Canadian Franchise

Harnessing AI To Enhance Your Franchise Business

Edwar(Ned) Levitt & Richard Schuett

Artificial intelligence (AI) is transforming business. Sophisticated franchises are using it to create efficiencies and drive growth.


Businesses are using AI more than ever before. In a recent workplace survey of 13,000 people across 18 countries, 50% of respondents said their company was using AI – up from 22% just five years ago. Businesses are also using AI in an ever increasing variety of ways. In another survey of business and technology executives, the most commonly cited uses for realizing value with AI were increased productivity through automation, improved customer experience, and improved decision-making. These experiences can also enhance and present significant AI opportunities for franchise businesses. However, because the legal and regulatory environment remains largely underdeveloped, franchisors should be aware of the potential risks as well. 


What is artificial intelligence? 


The first AI computer program was developed in the United States in 1956 by three researchers working for the RAND Corporation. The program, called the Logic Theorist, was designed to mimic human problem solving skills and was presented at an influential conference at Dartmouth University that same year. One of the organizers, John McCarthy, is widely credited with coining the phrase “artificial intelligence” and the conference would prove to be a catalyst for significant research into AI over the following decades. 



Through the 1960s and early 1970s, research into AI benefitted from funding from US government agencies but struggled due to the limited computational power available at the time. The next burst of research activity came in the 1980s, which saw more innovation and significant funding from the Japanese government. The 1990s and 2000s saw more advances, such as when IBM’s Deep Blue computer program beat a chess grand master. AI technology became more mainstream in the 2010s with the release of Apple’s Siri and Amazon’s Alexa voice assistant programs.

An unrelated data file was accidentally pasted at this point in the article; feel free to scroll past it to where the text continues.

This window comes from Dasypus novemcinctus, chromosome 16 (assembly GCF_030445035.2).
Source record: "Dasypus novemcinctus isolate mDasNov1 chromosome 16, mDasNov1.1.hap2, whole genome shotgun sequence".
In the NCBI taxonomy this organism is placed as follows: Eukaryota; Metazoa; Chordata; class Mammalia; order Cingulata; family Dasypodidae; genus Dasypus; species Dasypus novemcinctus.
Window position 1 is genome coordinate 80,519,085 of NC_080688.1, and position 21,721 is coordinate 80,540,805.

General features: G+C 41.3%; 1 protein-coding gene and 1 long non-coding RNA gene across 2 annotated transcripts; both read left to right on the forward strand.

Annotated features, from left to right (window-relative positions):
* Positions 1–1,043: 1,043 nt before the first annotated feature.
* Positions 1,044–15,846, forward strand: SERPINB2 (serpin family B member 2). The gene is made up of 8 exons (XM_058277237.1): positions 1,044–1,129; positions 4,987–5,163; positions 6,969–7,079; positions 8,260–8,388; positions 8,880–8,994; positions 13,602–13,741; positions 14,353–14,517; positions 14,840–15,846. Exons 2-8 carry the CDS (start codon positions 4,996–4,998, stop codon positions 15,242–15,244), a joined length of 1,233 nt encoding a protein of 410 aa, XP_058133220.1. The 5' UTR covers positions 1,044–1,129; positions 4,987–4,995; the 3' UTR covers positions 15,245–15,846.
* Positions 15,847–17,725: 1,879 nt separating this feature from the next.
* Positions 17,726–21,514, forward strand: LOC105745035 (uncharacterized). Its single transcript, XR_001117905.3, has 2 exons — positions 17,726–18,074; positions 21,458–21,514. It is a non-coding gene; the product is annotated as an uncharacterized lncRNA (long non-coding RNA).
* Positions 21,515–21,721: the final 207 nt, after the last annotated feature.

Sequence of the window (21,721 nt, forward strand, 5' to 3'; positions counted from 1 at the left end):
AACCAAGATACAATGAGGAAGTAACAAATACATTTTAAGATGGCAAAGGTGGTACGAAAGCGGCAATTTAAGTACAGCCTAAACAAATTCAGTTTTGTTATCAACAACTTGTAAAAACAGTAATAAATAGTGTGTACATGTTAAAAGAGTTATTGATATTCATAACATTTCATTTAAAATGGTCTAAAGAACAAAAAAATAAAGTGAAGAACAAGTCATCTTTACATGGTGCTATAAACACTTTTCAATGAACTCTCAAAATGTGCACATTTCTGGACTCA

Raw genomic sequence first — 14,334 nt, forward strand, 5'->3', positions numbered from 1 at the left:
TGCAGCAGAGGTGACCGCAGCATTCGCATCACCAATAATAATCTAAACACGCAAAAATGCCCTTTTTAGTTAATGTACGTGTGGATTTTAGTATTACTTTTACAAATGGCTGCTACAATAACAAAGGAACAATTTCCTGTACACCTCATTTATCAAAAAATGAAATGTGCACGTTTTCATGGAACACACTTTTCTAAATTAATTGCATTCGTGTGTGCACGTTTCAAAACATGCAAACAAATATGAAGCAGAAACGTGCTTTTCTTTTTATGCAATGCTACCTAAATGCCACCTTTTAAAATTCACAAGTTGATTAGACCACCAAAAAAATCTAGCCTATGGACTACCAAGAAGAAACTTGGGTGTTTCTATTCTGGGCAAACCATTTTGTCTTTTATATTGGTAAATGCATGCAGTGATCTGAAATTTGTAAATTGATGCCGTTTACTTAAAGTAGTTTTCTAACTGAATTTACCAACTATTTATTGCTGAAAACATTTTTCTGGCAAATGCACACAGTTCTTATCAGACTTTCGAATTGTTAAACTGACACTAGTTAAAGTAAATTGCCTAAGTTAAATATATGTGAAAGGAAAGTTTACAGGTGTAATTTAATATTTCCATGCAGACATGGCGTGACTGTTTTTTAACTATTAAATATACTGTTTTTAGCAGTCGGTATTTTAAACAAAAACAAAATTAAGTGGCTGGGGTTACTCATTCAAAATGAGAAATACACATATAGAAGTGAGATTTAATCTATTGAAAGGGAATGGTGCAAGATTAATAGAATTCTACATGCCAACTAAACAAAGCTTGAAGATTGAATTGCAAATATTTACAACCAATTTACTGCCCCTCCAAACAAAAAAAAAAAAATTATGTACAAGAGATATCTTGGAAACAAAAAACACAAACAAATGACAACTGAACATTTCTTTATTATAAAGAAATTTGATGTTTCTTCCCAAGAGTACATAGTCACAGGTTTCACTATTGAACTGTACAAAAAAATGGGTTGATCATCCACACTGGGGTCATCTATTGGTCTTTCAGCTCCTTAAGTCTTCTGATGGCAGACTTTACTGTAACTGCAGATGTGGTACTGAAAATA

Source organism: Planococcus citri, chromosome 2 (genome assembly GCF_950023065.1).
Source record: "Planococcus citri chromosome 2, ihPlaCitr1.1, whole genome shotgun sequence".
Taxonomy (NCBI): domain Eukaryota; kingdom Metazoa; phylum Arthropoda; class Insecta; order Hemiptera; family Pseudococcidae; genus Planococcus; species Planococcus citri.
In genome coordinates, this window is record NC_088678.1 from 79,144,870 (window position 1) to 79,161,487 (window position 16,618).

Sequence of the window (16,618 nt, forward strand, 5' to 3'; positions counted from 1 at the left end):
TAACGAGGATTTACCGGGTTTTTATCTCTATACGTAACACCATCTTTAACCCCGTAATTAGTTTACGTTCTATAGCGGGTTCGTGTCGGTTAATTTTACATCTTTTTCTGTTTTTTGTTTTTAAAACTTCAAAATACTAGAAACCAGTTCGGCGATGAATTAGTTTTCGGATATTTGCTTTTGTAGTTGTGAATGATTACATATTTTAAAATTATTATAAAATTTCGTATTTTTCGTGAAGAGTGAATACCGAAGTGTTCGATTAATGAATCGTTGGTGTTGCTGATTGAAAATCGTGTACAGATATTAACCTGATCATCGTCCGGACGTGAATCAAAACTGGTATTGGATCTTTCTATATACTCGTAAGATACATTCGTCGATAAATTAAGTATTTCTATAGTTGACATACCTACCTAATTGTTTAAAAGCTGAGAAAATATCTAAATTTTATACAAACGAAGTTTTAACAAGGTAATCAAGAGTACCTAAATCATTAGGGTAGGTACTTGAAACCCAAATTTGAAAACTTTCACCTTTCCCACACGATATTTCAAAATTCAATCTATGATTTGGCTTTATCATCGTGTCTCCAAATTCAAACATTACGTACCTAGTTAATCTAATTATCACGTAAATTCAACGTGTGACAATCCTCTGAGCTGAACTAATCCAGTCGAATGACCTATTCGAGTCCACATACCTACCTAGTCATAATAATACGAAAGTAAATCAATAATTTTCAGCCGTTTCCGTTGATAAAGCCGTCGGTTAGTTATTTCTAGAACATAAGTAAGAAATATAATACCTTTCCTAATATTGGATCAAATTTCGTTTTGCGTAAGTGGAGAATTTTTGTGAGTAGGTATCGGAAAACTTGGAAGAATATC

Defining AI 

Artificial intelligence is an umbrella term that refers to an application or machine that mimics human intelligence. Machine learning is a subset of AI and describes a machine or program that is trained on existing data to find patterns, make predictions, or perform tasks when given new information. Deep learning is a subcategory of machine learning that uses machine learning algorithms, but structures them in layers to create artificial neural networks modeled after the human brain.


Generative AI

In November 2022, San Francisco-based tech firm OpenAI released ChatGPT – an AI tool that users can interact with conversationally and prompt to generate text. The ability to generate new content is one of the attributes that sets generative AI apart from previous AI technologies. ChatGPT was an overnight success and amassed more than 100 million users around the world just weeks after launching. Investors quickly took note, as significant venture capital poured into startups focused on generative AI.